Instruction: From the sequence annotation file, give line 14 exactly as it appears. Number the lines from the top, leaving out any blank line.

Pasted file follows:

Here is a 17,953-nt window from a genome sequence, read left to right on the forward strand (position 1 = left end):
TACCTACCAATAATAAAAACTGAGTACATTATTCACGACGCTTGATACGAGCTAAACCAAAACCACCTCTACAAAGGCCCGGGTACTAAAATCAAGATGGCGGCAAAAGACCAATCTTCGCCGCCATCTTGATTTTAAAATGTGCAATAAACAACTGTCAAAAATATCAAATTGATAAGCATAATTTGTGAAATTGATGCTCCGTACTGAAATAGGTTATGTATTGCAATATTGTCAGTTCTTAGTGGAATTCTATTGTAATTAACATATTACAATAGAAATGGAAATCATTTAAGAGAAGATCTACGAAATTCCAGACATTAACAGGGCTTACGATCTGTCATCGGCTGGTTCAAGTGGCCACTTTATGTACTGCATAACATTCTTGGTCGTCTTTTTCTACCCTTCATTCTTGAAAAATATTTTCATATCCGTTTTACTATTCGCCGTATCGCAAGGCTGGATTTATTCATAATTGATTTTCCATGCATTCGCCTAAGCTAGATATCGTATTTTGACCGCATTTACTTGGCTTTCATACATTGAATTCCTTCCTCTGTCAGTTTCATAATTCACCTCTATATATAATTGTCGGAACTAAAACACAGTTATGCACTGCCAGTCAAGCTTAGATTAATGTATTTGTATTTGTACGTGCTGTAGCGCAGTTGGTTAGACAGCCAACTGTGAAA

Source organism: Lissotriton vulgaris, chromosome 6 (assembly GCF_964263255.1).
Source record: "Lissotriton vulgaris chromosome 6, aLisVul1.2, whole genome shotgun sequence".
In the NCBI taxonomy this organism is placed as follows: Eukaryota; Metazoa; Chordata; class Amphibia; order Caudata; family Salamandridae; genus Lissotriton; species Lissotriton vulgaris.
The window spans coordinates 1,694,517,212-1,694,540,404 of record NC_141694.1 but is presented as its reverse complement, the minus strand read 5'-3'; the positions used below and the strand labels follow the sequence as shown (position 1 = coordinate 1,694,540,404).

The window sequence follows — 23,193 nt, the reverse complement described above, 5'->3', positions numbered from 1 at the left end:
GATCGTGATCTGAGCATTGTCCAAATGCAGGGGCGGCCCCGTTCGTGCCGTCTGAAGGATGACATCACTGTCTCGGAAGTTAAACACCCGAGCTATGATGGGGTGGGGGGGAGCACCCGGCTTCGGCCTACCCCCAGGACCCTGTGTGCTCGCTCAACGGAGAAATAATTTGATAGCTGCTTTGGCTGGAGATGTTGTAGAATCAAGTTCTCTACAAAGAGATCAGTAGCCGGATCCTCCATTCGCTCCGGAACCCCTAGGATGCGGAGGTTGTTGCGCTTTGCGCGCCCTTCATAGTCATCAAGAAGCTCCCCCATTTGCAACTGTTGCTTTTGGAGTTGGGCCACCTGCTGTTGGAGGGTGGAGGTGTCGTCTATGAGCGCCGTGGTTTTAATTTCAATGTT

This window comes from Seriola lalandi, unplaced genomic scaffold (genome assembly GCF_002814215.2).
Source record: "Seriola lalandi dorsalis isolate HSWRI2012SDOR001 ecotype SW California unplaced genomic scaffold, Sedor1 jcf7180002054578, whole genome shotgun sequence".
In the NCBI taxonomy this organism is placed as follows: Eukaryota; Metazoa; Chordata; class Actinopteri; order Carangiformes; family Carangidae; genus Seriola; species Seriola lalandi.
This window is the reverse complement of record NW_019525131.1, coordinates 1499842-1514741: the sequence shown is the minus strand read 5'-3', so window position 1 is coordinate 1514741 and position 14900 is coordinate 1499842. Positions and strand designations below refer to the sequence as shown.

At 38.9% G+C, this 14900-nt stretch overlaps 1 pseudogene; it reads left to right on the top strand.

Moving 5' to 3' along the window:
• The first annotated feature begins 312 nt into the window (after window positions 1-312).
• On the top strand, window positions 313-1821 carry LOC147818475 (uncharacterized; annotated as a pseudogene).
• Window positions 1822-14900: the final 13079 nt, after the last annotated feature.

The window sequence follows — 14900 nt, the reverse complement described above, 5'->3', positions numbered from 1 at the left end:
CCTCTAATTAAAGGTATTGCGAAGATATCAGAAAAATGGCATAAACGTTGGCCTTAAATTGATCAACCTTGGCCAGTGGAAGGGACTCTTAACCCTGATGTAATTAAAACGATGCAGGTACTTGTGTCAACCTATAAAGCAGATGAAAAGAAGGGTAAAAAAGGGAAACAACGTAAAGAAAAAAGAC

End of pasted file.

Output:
Moving 5' to 3' along the window: